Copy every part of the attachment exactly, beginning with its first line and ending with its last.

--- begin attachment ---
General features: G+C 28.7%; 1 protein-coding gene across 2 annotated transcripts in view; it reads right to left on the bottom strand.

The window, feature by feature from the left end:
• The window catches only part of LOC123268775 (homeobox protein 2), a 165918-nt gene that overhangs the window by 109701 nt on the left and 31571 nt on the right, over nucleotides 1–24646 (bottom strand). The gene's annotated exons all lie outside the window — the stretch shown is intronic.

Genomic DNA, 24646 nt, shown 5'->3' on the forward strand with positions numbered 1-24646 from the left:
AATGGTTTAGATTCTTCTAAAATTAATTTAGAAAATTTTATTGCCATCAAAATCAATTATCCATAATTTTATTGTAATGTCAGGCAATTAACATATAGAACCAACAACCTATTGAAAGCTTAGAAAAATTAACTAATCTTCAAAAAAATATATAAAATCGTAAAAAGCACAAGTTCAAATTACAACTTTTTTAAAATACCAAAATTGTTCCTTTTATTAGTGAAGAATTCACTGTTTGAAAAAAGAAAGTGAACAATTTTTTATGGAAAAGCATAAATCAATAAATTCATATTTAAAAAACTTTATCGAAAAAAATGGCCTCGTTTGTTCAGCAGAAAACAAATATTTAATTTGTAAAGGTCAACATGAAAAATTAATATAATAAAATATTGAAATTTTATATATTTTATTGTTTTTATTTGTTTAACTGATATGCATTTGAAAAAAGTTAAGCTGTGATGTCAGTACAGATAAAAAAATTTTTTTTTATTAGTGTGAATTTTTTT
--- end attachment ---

General features: G+C 28.7%; 1 protein-coding gene across 2 annotated transcripts in view; it reads right to left on the bottom strand.

The window, feature by feature from the left end:
• The window catches only part of LOC123268775 (homeobox protein 2), a 165918-nt gene that overhangs the window by 109701 nt on the left and 31571 nt on the right, over nucleotides 1–24646 (bottom strand). The gene's annotated exons all lie outside the window — the stretch shown is intronic.

Genomic DNA, 24646 nt, shown 5'->3' on the forward strand with positions numbered 1-24646 from the left:
AATGGTTTAGATTCTTCTAAAATTAATTTAGAAAATTTTATTGCCATCAAAATCAATTATCCATAATTTTATTGTAATGTCAGGCAATTAACATATAGAACCAACAACCTATTGAAAGCTTAGAAAAATTAACTAATCTTCAAAAAAATATATAAAATCGTAAAAAGCACAAGTTCAAATTACAACTTTTTTAAAATACCAAAATTGTTCCTTTTATTAGTGAAGAATTCACTGTTTGAAAAAAGAAAGTGAACAATTTTTTATGGAAAAGCATAAATCAATAAATTCATATTTAAAAAACTTTATCGAAAAAAATGGCCTCGTTTGTTCAGCAGAAAACAAATATTTAATTTGTAAAGGTCAACATGAAAAATTAATATAATAAAATATTGAAATTTTATATATTTTATTGTTTTTATTTGTTTAACTGATATGCATTTGAAAAAAGTTAAGCTGTGATGTCAGTACAGATAAAAAAATTTTTTTTTATTAGTGTGAATTTTTTT